Tuesday, February 24, 2015

Horses that made me: Sparky

I just realized it has been a year (a year!) since I wrote my first "Horses that made me" post! I had great intentions of continuing on a regular basis, then I got busy having fun with Charlie and completely forgot about it. Where does the time go? Anyway, here's to a *renewed* resolution to continue this post. Today, meet Sparky:

Sparky was aptly named, as he was certainly a little sparkplug. Everyone loved Sparky, it was hard not to, and he was probably the horse (er, pony) who really instilled in me the foundation of my riding.

Like many ponies, Sparky was notorious for deciding when a lesson was over, head going one way, body traveling another as he proceeded to trot right out the in-gate. But as a result he taught me that horses aren't just push-button beasts. You have to steer them, with legs and not just hands, and stay focused on what you're doing. In other words, I learned that I wasn't just along for the ride and that if I stopped thinking, he would start, and then we'd be in trouble.

When jumping, Sparky taught me the proper way of counting strides and finding a distance. This pony could find any distance with his eyes closed, and never missed a jump. He was so consistent, and through his tutelage I learned how to feel how much ground we were covering and visualize my strides to the base of a jump.

Sparky took me on my first real trail ride, where I learned that a crupper is an essential piece of tack on a round-as-a-hay-bale pony going down a 45 degree hill. That was the start of many more trail rides in my future.

He also took me to my first rated show at Ludwig's Corner, which is where all of these pictures came from. I had never been in a warm up ring with half that many people before (so much chaos!), and when I warmed up by jumping an oxer backwards (aren't the flowers usually on the other side...? whoops!), Sparky took care of me. All in all we more than survived that day, earning a reserve place ribbon in the end.

One of my favorite things about Sparky, though, and what I will always remember, was that he absolutely loved Skittles. Particularly the tropical fruit kind. He could be half a mile away and you'd shake a bag of Skittles, and he'd come galloping right up to the fence. I sure did love that pony :)

Thursday, February 19, 2015

Waiting out the winter

I've decided to stop feeling guilty for not going to the barn and being productive with Charlie. It's just too damn wintery! Sorry, New England, I know you guys have way worse issues than us right now, but this is by far the worst winter we've had here in NJ in a very long time, and it really sucks for horse-related activities.

Just a typical day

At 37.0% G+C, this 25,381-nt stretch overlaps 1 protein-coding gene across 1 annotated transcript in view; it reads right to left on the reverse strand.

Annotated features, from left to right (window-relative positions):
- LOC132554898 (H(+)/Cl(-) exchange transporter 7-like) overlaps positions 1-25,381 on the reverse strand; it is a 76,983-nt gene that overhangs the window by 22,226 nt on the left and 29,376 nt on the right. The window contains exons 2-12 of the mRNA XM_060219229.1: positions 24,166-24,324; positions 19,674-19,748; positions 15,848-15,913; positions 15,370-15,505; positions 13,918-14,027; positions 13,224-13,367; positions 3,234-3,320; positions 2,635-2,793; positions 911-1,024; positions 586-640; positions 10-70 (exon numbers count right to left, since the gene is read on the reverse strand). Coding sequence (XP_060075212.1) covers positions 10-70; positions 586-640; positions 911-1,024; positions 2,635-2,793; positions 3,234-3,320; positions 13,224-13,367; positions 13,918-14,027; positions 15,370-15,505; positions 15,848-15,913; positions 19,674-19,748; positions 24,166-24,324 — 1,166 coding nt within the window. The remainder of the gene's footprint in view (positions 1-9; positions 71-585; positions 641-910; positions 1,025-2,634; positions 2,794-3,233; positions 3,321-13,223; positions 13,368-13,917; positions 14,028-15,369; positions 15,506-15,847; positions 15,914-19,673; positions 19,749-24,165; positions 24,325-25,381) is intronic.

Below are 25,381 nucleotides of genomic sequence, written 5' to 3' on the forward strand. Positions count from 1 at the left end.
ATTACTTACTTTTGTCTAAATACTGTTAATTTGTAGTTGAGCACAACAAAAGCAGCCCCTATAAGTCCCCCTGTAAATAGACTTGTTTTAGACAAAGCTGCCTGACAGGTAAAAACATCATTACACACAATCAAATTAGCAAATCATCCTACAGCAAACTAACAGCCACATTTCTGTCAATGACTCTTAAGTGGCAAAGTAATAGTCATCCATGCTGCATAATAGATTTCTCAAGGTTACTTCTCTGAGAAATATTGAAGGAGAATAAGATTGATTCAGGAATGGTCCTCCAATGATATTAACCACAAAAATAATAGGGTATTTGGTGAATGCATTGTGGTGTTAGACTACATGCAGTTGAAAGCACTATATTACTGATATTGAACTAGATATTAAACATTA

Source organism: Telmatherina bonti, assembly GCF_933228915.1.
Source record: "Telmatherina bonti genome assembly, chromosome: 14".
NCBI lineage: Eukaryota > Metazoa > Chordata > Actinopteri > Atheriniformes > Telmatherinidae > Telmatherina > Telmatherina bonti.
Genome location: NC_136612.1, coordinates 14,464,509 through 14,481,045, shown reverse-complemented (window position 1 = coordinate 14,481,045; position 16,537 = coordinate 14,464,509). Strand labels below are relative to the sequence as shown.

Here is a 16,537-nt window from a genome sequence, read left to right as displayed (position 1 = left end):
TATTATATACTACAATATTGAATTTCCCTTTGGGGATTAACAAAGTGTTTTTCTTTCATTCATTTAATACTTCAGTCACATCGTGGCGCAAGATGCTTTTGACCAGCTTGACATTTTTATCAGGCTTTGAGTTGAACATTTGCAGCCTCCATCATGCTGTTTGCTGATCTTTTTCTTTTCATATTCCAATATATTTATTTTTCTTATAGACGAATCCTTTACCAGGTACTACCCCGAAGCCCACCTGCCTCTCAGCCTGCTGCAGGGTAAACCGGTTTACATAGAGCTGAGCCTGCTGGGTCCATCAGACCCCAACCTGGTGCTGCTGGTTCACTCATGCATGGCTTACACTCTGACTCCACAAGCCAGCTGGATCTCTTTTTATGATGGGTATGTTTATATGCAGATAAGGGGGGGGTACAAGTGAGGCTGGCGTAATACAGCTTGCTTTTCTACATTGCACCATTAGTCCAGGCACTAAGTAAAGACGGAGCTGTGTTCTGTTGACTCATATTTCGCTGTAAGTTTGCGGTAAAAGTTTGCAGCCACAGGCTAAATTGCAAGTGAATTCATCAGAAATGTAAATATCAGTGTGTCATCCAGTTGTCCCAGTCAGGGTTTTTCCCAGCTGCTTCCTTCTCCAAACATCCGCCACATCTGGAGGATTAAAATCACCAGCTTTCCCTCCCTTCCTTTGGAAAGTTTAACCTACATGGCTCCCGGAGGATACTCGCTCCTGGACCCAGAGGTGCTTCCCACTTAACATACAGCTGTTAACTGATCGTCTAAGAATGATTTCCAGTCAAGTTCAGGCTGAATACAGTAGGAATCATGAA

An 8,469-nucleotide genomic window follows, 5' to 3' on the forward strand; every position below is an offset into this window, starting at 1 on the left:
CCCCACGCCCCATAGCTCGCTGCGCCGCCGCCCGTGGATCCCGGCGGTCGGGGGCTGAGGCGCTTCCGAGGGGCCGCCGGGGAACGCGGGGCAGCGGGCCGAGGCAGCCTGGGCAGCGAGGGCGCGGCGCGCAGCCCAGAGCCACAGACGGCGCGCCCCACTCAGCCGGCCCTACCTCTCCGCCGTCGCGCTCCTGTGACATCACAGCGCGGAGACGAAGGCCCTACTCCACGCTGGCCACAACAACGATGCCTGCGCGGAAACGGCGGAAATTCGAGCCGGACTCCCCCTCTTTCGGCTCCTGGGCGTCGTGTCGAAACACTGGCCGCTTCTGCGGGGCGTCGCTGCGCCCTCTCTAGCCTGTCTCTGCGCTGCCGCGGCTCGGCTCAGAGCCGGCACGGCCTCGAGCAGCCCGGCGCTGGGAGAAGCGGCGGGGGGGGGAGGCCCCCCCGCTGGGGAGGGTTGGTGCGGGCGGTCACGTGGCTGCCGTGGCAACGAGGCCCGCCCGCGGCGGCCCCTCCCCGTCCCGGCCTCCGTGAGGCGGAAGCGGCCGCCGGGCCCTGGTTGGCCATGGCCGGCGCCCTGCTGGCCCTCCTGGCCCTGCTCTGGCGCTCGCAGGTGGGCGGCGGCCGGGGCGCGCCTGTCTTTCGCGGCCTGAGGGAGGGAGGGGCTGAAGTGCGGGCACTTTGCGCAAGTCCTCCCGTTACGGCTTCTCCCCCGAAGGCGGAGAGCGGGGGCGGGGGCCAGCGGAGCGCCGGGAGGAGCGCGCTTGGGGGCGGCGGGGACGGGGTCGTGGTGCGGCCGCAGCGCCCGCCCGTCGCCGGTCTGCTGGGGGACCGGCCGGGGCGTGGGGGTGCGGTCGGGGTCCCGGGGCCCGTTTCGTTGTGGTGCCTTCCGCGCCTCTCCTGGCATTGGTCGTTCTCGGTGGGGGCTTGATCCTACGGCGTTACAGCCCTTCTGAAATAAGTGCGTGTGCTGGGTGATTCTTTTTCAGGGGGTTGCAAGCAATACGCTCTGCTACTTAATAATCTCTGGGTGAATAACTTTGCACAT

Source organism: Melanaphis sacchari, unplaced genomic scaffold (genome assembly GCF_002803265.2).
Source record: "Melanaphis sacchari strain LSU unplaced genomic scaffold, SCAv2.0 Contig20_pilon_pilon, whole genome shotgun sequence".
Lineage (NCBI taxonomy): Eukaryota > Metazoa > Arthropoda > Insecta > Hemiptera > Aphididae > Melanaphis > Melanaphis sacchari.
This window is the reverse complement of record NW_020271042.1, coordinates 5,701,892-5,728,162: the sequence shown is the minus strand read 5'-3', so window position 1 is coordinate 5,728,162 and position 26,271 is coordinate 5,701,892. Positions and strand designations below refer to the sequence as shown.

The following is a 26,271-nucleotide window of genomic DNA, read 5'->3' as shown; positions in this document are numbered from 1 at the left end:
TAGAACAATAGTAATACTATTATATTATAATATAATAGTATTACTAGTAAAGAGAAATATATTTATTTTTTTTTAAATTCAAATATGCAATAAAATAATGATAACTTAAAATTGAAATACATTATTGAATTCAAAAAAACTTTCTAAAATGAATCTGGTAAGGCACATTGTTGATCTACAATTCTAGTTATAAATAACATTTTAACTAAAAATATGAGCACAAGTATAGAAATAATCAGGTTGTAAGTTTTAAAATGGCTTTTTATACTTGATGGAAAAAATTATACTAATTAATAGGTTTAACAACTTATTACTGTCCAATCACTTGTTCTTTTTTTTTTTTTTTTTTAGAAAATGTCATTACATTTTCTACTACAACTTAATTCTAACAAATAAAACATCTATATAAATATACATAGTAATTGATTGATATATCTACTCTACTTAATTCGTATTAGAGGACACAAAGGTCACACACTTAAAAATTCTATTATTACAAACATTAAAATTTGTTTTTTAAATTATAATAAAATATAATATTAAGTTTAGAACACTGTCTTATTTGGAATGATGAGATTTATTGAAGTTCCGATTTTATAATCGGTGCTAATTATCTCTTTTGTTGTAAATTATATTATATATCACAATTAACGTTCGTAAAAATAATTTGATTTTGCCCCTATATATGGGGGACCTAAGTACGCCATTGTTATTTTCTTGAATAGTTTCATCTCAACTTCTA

I've realized that trying to ride or do groundwork right now would be skating suicide, death by frostbite, or a combination of the two. I have also realized there is nothing I can do about the weather except wait for it to improve. And that's ok. It's alright for Charlie to have the winter off. Plenty of horses do that, and they do just fine. I'm sure he'll be fine too, although is topline is now completely gone :'(

On the plus side, Charlie is actually growing a coat this year and he's the fattest he's ever been. About a month before the move I switched him to Tribute Calm Ultra and he's really doing well on it.

Looking good, minus the shoulder rub
As it is, I make it out to the barn 2-3 times a week, give Charlie some love (and a quick brush, if it's not too cold), check for scrapes or blanket rubs (kicking myself for neglecting to put on his bra under his notoriously-rubby heavyweight early in the season), paint his toes, and then I'm out.

Now that I've accepted the fact that we're having a winter hiatus from "school", I feel like a guilt-ridden weight has been lifted. Honestly, I think it will be better for us to take this time off and start fresh in the spring as part of a regular routine, than to fight with the elements and inconsistency and ultimately leave us both wishing we had just stayed in bed. If I've learned nothing else in the world of horsemanship, I've learned that consistency is key. And the only way to do that right now, is to let Charlie be a horse.

These two say "Screw winter. Bed sounds nice! Huddle for warmth :)"

Charlie doesn't seem too concerned with the matter and is enjoying his time off. Although I wish I had a blanket with a hood for him for when the wind is really whipping, he seems quite happy to be out in the elements in his high-neck, even with constant negative windchills, and routinely is seen hanging out with Nic at the very far end of the field.

Waaaaaaay out there

Charlie's feet are doing fabulously, by the way. Despite those couple of ouchy days immediately after pulling his shoes, the only time I've really seen him acting wimpy, there have been no continuing issues. I'm putting on Farrier's Fix 2x a week and he's golden.

Every day I'm thankful for these feet

Sooo now we wait for spring!